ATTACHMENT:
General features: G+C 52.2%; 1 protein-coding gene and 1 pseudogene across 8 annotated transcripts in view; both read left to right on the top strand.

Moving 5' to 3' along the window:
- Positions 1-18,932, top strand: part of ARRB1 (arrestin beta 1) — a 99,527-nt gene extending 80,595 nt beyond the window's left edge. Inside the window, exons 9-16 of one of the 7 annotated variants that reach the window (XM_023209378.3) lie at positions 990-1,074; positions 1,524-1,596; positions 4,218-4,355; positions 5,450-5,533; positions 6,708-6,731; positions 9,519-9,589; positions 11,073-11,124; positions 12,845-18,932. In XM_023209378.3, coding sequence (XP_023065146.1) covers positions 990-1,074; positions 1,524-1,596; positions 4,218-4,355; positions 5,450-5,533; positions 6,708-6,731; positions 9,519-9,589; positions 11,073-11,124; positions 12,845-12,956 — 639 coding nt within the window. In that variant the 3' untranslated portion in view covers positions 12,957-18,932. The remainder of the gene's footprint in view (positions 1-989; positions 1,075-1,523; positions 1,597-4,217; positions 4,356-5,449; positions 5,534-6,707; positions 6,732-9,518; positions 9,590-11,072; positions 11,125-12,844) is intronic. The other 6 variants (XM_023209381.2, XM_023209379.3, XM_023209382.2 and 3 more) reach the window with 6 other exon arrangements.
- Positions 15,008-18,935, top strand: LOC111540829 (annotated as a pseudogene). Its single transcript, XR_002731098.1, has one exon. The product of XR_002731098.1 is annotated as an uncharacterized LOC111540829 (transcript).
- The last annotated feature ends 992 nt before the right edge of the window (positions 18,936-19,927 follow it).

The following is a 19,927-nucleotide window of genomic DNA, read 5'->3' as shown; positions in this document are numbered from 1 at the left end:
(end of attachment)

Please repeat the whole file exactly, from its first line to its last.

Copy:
General features: G+C 52.2%; 1 protein-coding gene and 1 pseudogene across 8 annotated transcripts in view; both read left to right on the top strand.

Moving 5' to 3' along the window:
- Positions 1-18,932, top strand: part of ARRB1 (arrestin beta 1) — a 99,527-nt gene extending 80,595 nt beyond the window's left edge. Inside the window, exons 9-16 of one of the 7 annotated variants that reach the window (XM_023209378.3) lie at positions 990-1,074; positions 1,524-1,596; positions 4,218-4,355; positions 5,450-5,533; positions 6,708-6,731; positions 9,519-9,589; positions 11,073-11,124; positions 12,845-18,932. In XM_023209378.3, coding sequence (XP_023065146.1) covers positions 990-1,074; positions 1,524-1,596; positions 4,218-4,355; positions 5,450-5,533; positions 6,708-6,731; positions 9,519-9,589; positions 11,073-11,124; positions 12,845-12,956 — 639 coding nt within the window. In that variant the 3' untranslated portion in view covers positions 12,957-18,932. The remainder of the gene's footprint in view (positions 1-989; positions 1,075-1,523; positions 1,597-4,217; positions 4,356-5,449; positions 5,534-6,707; positions 6,732-9,518; positions 9,590-11,072; positions 11,125-12,844) is intronic. The other 6 variants (XM_023209381.2, XM_023209379.3, XM_023209382.2 and 3 more) reach the window with 6 other exon arrangements.
- Positions 15,008-18,935, top strand: LOC111540829 (annotated as a pseudogene). Its single transcript, XR_002731098.1, has one exon. The product of XR_002731098.1 is annotated as an uncharacterized LOC111540829 (transcript).
- The last annotated feature ends 992 nt before the right edge of the window (positions 18,936-19,927 follow it).

The following is a 19,927-nucleotide window of genomic DNA, read 5'->3' as shown; positions in this document are numbered from 1 at the left end: